The numbers tell a story I know too well. The same week as two celebrity suicides last month, the Centers for Disease Control released new data showing that the suicide rate in this country has increased by 30 percent. In 2016 alone, 45,000 lost their lives to suicide.
The state with the highest rate of suicide? Montana, where my family lived for seven years, where my son was born, where my children visit family every summer and every other Christmas. It’s where I watched my ex-husband struggle with depression, where a friend tried to take her own life and another did.
Beautiful, brutal Montana. Good thing I now live here, right? Maryland is ranked 47th out of the 50 states and has stricter gun laws, great hospitals and practitioners, as well as cutting-edge medical research into depression and related topics. “We are very lucky we have many resources in this area, so hopefully the deaths of these celebrities we have enjoyed so much will lead others to help,” I wrote on Facebook.
Almost immediately, parents reached out to correct me.
It is “almost impossible” to find a psychiatrist to evaluate a child under 18 as well as prescribe and manage their medication, wrote one Baltimore County mother, whose teenaged son has been diagnosed with depression. “And if you do find one who is accepting new patients and participates in insurance, you will wait a long time for an appointment. Like, it’s not a crisis?”
What she’s come to learn, she says, is that many reputable providers for mental health and substance abuse do not take insurance.
“You can file on your own for out of network reimbursement. Which will not be anywhere near what you paid out of pocket and another hassle while you’re in this crisis,” she says.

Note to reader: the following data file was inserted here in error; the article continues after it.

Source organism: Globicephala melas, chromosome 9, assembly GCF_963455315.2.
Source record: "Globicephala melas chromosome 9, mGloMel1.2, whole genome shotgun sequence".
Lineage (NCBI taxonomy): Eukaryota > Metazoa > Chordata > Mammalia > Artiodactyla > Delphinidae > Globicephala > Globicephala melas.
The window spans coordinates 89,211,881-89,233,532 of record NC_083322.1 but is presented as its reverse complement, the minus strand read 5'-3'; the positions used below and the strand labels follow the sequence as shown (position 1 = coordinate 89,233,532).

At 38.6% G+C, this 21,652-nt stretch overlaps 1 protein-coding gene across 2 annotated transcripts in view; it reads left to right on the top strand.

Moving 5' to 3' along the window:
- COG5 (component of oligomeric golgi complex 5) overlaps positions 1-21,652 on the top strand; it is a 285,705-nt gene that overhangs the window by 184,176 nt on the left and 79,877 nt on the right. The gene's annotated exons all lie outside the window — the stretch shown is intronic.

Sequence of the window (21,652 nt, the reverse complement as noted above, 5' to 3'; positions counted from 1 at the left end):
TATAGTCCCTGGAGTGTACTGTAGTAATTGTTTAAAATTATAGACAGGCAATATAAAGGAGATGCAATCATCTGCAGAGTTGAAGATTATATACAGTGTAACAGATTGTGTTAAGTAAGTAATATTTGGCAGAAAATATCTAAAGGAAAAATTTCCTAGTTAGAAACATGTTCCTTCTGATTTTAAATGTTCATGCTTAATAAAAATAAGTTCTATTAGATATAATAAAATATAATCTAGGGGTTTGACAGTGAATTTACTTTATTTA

Laura, a Carroll County mom, encountered the same difficulties finding a psychiatrist for her teenaged daughter. After looking within a 50-mile radius of their home, she found a psychiatrist in Columbia. There was also a group practice in Frederick that had available appointments, but only with a physician’s assistant.
One way to get your child help is to call the police and have your child brought to the emergency room involuntarily. Another option is for parents to take them to the emergency room themselves, if the child will go willingly.
Once, the son of the Baltimore County mom spent five days at GBMC waiting for a bed at Sheppard Pratt. “For five days, he was told to sit or lie on a gurney and was often physically restrained and sedated. It’s barbaric,” she says. “There is a massive shortage of inpatient adolescent psych beds. I’ve talked to parents who have told me their kid waited in the ER for 17 days for a psych bed. And that’s a standard psych bed. God help you if you need a specialty like neuro psych.”
Laura says her daughter spent late Tuesday night through early Friday morning in an emergency room awaiting hospital admission. During that visit, a hospital psychiatrist only checked on her daughter once.
“No one had been checking on her to see if her mood had gotten better or worse,” Laura says. “Even if they don’t have a bed for you, they should still have a doctor come and check on you.”
“It’s just so strange,” she adds. “I just don’t think they know what to do with you.”
In general, the system is “so broken,” the other mom says. “We would never treat a cardiac patient or an oncology patient this way, thank god. There is by no stretch of the imagination parity. Although I think the general public has been led to believe that there is, as we have made improvements working toward parity, but trust me, we are a long way away.”
Sheppard Pratt Health System would like to provide more inpatient services to adolescents, but is still scouting for locations, according to a spokesperson. Here’s hoping that process will move quickly and efficiently so that local teens can get the resources they need.
In the meantime, the Maryland Coalition of Families provides a good online list of mental health resources. Check out their website at mdcoalition.org.
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